Zelda Fitzgerald (Sayre)
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Historical records matching Zelda Fitzgerald
About Zelda Fitzgerald
She was the daughter of an Alabama Supreme Court Judge.
She was an icon of the 1920s—dubbed by her husband "the first American Flapper". After the success of his first novel This Side of Paradise, the Fitzgeralds became celebrities. The newspapers of New York saw them as embodiments of the Jazz Age and the Roaring Twenties: young, rich, beautiful, and energetic.
Zelda Sayre grew up in a wealthy and prim southern family. Even as a child her audacious behavior was the subject of Montgomery gossip. Shortly after finishing high school, she met F. Scott Fitzgerald at a dance. A whirlwind courtship ensued. Though he had professed his infatuation, she continued seeing other men. Despite fights and a prolonged break-up, they married in 1920, and spent the early part of the decade as literary celebrities in New York. Later in the 1920s, they moved to Europe, recast as famous expatriates of the Lost Generation. While Scott received acclaim for The Great Gatsby and his short stories, and the couple socialized with literary luminaries like Ernest Hemingway, their marriage was a tangle of jealousy, resentment and acrimony. Scott used their relationship as material in his novels, even lifting snippets from Zelda's diary and assigning them to his fictional heroines. Seeking an artistic identity of her own, Zelda wrote magazine articles and short stories, and at 27 became obsessed with a career as a ballerina, practicing to exhaustion.
The strain of her tempestuous marriage, Scott's increasing alcoholism, and her growing instability presaged Zelda's admittance to a sanatorium in 1930. She was diagnosed with schizophrenia. While in a Maryland clinic, she wrote a semi-autobiographical novel, Save Me the Waltz, which was published in 1932. Scott was furious that she had used material from their life together, though he had done the same, such as in Tender Is the Night, published in 1934; the two novels provide contrasting portrayals of the couple's failing marriage.
Back in America, Scott went to Hollywood where he tried screenwriting and began an affair with the movie columnist Sheilah Graham. In 1936, Zelda entered the Highland Mental Hospital in Asheville, North Carolina. Scott died in Hollywood in 1940, having last seen Zelda a year and a half earlier. She spent her remaining years working on a second novel, which she never completed, and she painted extensively. In 1948, the hospital at which she had been a patient caught fire, causing her death. Interest in the Fitzgeralds resurged shortly after her death: the couple has been the subject of popular books, movies and scholarly attention. After a life as an emblem of the Jazz Age, Roaring Twenties, and Lost Generation, Zelda Fitzgerald posthumously found a new role: after a popular 1970 biography portrayed her as a victim of an overbearing husband, she became a feminist icon.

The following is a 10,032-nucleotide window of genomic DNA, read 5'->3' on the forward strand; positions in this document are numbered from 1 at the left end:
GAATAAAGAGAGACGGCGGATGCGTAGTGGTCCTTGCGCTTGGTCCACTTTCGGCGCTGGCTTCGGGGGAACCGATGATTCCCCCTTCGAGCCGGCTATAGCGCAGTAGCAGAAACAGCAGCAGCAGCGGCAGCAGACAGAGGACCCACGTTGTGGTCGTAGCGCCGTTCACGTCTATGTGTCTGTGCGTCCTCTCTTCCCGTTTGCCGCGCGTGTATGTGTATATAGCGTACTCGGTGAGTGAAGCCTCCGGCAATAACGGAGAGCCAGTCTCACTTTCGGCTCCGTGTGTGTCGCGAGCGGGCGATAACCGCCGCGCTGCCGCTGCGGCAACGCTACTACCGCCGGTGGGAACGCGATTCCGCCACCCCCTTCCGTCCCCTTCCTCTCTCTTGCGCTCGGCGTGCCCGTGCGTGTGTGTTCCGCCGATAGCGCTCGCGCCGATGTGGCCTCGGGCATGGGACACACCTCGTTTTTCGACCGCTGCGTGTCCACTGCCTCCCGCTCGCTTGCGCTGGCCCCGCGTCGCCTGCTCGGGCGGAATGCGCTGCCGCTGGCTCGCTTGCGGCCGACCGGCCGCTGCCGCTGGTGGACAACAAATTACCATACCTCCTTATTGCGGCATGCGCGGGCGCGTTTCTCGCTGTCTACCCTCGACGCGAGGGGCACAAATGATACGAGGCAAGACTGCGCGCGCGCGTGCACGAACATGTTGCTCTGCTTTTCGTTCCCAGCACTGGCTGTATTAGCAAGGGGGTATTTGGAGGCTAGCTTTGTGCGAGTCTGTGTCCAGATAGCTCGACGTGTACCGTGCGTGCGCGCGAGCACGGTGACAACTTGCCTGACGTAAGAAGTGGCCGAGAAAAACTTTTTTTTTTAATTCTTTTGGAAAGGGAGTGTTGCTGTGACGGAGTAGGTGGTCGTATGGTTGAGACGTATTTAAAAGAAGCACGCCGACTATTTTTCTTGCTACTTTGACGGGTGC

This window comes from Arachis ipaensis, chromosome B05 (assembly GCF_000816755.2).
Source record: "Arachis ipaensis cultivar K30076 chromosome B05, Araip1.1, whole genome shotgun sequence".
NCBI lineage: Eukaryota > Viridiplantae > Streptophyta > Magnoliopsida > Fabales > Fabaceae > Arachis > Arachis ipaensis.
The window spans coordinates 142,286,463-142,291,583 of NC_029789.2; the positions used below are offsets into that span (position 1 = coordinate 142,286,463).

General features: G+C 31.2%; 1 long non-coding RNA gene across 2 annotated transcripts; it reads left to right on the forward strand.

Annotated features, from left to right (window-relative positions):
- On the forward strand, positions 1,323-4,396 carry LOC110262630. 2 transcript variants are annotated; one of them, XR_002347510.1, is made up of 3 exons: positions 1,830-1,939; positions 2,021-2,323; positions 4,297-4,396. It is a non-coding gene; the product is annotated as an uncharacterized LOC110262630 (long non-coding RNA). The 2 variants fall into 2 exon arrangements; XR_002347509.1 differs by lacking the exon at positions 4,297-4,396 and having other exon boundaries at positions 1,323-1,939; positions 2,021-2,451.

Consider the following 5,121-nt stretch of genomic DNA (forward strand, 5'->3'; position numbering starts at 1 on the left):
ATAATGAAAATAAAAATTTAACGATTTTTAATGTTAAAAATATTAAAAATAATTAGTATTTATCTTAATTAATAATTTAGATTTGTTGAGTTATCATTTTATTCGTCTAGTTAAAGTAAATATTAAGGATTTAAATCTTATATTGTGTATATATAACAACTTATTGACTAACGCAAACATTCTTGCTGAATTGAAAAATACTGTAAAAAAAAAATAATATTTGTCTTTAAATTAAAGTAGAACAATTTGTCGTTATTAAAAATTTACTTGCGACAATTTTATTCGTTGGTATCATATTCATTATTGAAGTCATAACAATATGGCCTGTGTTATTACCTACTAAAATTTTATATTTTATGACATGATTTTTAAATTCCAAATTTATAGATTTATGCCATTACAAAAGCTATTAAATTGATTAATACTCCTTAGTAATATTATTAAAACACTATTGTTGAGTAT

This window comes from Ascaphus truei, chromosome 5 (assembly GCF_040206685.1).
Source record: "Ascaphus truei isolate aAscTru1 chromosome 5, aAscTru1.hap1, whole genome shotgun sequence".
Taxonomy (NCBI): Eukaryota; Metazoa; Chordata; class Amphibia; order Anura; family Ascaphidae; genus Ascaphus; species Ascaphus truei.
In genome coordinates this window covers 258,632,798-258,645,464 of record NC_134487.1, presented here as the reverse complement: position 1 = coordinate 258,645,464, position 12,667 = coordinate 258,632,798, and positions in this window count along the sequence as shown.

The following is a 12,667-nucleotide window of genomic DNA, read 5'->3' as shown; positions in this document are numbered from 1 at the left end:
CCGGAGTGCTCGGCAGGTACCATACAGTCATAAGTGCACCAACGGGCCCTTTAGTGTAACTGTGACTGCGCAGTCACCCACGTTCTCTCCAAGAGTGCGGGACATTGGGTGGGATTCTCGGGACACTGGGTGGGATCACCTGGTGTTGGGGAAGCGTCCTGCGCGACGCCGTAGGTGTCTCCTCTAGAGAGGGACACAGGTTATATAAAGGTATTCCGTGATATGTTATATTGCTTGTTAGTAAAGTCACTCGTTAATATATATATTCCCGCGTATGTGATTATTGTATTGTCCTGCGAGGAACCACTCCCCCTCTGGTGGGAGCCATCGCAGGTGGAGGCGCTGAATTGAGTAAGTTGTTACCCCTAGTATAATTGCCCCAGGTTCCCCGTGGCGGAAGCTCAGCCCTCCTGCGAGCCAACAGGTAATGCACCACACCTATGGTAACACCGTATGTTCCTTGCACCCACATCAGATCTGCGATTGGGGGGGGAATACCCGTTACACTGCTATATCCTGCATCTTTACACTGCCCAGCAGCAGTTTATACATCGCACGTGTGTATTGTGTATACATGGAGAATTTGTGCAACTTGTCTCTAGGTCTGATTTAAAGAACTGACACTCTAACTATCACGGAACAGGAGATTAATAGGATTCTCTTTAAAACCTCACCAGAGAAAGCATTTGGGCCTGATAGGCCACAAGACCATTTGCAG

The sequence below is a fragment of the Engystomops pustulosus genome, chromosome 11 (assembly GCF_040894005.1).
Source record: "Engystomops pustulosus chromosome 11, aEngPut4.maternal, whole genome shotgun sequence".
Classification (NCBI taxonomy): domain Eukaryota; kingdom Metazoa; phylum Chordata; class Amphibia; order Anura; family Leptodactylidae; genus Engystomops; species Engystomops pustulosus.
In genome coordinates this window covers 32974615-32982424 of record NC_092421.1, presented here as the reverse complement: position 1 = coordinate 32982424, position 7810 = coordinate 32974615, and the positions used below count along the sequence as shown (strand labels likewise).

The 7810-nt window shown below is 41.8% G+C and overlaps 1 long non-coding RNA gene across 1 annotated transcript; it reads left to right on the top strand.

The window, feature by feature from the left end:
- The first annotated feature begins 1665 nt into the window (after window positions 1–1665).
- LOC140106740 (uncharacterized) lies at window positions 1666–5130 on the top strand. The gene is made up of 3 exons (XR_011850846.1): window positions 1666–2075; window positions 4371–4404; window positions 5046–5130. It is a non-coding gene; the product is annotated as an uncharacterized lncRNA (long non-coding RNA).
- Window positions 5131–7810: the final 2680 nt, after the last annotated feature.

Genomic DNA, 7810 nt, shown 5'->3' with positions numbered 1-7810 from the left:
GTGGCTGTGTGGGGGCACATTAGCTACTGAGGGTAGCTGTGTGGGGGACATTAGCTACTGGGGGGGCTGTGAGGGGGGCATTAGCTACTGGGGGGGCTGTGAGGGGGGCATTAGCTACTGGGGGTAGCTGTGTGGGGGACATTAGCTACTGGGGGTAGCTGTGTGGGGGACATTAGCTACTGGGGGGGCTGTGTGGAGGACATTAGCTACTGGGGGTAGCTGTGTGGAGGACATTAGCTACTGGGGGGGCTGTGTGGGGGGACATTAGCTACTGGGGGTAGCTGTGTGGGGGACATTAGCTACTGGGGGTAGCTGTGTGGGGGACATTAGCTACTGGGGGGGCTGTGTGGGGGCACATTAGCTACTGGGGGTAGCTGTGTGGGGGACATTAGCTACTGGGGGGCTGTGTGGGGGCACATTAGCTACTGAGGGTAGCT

Writer/Artist. Zelda Sayre was the youngest child of Judge Anthony Dickinson Sayre and his wife Minnie. As a child and teenager, she led a wild existance in the quiet town of Montgomery, AL. She met F. Scott Fitzgerald in 1918 and after the publication of his first novel "This Side of Paradise" they married on April 3rd, 1920. Their only child, Frances Scott Fitzgerald, was born in October 1921. Her marriage to Scott was not perfect, while their antics catapulted them to celebrity status and were fictionalized in Scott's books, there were also fights, affairs, and constant problems with debt.
They moved to several places around New York, St. Paul and France for the first few years. At the age of 27, Zelda began ballet lessons with Madame Lubov Egorova in hopes of becoming a prima ballerina, which at her age was impossible. Beginning in 1930, Zelda would be committed (and released) to several mental institutions after being diagnosed with schizophrenia, the final time committing herself to Highland Hospital in Asheville, NC.
In 1932, she published her only novel "Save Me the Waltz", which was an almost autobiographical account of her life up to that point. She also published a play, "Scandalabra"; several short stories and articles; and she also created a large number of paintings, paper dolls, and sketches which some were intended to be passed on to her daughter and grandchildren.
After Scott passed away in 1940, she began a second novel, "Caesar's Things" which was never finished and covered similar ground as her first book. Zelda Sayre Fitzgerald died in a fire which broke out at Highland Hospital on March 10th, 1948.